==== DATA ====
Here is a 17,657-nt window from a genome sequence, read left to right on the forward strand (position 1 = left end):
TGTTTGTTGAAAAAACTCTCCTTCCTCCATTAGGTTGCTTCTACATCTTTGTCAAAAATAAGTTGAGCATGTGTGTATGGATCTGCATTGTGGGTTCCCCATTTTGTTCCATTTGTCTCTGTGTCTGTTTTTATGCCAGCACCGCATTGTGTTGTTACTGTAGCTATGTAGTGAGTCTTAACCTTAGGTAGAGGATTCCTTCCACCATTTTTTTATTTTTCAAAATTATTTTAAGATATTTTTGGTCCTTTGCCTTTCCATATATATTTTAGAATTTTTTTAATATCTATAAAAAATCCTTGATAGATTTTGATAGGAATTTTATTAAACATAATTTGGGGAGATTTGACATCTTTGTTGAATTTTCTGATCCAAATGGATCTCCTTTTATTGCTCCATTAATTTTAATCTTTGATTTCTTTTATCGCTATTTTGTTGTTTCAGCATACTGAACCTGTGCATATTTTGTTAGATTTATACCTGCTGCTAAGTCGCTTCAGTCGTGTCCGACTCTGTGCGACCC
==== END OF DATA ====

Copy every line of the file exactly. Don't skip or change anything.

Here is a 17,657-nt window from a genome sequence, read left to right on the forward strand (position 1 = left end):
TGTTTGTTGAAAAAACTCTCCTTCCTCCATTAGGTTGCTTCTACATCTTTGTCAAAAATAAGTTGAGCATGTGTGTATGGATCTGCATTGTGGGTTCCCCATTTTGTTCCATTTGTCTCTGTGTCTGTTTTTATGCCAGCACCGCATTGTGTTGTTACTGTAGCTATGTAGTGAGTCTTAACCTTAGGTAGAGGATTCCTTCCACCATTTTTTTATTTTTCAAAATTATTTTAAGATATTTTTGGTCCTTTGCCTTTCCATATATATTTTAGAATTTTTTTAATATCTATAAAAAATCCTTGATAGATTTTGATAGGAATTTTATTAAACATAATTTGGGGAGATTTGACATCTTTGTTGAATTTTCTGATCCAAATGGATCTCCTTTTATTGCTCCATTAATTTTAATCTTTGATTTCTTTTATCGCTATTTTGTTGTTTCAGCATACTGAACCTGTGCATATTTTGTTAGATTTATACCTGCTGCTAAGTCGCTTCAGTCGTGTCCGACTCTGTGCGACCC